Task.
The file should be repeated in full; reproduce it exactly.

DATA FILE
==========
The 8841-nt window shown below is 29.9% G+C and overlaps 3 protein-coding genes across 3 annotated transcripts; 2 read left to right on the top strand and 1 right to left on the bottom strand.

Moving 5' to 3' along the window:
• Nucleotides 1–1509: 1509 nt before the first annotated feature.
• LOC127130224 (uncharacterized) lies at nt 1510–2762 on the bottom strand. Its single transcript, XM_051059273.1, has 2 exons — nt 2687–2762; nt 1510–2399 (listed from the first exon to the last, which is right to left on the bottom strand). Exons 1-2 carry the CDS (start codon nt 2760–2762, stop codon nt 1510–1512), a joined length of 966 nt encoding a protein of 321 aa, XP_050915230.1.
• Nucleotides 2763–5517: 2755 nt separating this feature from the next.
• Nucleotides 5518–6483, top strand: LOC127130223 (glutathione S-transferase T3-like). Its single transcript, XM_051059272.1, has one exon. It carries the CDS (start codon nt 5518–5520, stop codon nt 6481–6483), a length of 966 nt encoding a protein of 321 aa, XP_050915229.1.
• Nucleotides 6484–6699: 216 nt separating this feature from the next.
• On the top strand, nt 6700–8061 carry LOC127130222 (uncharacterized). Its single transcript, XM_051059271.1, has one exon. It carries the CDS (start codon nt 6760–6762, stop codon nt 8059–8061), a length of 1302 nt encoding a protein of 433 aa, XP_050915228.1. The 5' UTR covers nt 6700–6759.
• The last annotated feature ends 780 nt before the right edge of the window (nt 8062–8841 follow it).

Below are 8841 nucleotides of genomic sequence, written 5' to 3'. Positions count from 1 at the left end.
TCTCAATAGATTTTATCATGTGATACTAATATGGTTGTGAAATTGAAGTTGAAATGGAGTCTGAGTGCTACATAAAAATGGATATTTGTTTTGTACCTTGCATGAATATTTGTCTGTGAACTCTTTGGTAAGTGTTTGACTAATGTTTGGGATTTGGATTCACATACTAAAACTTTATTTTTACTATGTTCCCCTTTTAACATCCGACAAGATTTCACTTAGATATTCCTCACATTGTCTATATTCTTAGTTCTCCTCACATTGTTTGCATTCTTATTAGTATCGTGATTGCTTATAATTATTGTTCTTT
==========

The 8841-nt window shown below is 29.9% G+C and overlaps 3 protein-coding genes across 3 annotated transcripts; 2 read left to right on the top strand and 1 right to left on the bottom strand.

Moving 5' to 3' along the window:
• Nucleotides 1–1509: 1509 nt before the first annotated feature.
• LOC127130224 (uncharacterized) lies at nt 1510–2762 on the bottom strand. Its single transcript, XM_051059273.1, has 2 exons — nt 2687–2762; nt 1510–2399 (listed from the first exon to the last, which is right to left on the bottom strand). Exons 1-2 carry the CDS (start codon nt 2760–2762, stop codon nt 1510–1512), a joined length of 966 nt encoding a protein of 321 aa, XP_050915230.1.
• Nucleotides 2763–5517: 2755 nt separating this feature from the next.
• Nucleotides 5518–6483, top strand: LOC127130223 (glutathione S-transferase T3-like). Its single transcript, XM_051059272.1, has one exon. It carries the CDS (start codon nt 5518–5520, stop codon nt 6481–6483), a length of 966 nt encoding a protein of 321 aa, XP_050915229.1.
• Nucleotides 6484–6699: 216 nt separating this feature from the next.
• On the top strand, nt 6700–8061 carry LOC127130222 (uncharacterized). Its single transcript, XM_051059271.1, has one exon. It carries the CDS (start codon nt 6760–6762, stop codon nt 8059–8061), a length of 1302 nt encoding a protein of 433 aa, XP_050915228.1. The 5' UTR covers nt 6700–6759.
• The last annotated feature ends 780 nt before the right edge of the window (nt 8062–8841 follow it).

Below are 8841 nucleotides of genomic sequence, written 5' to 3'. Positions count from 1 at the left end.
TCTCAATAGATTTTATCATGTGATACTAATATGGTTGTGAAATTGAAGTTGAAATGGAGTCTGAGTGCTACATAAAAATGGATATTTGTTTTGTACCTTGCATGAATATTTGTCTGTGAACTCTTTGGTAAGTGTTTGACTAATGTTTGGGATTTGGATTCACATACTAAAACTTTATTTTTACTATGTTCCCCTTTTAACATCCGACAAGATTTCACTTAGATATTCCTCACATTGTCTATATTCTTAGTTCTCCTCACATTGTTTGCATTCTTATTAGTATCGTGATTGCTTATAATTATTGTTCTTT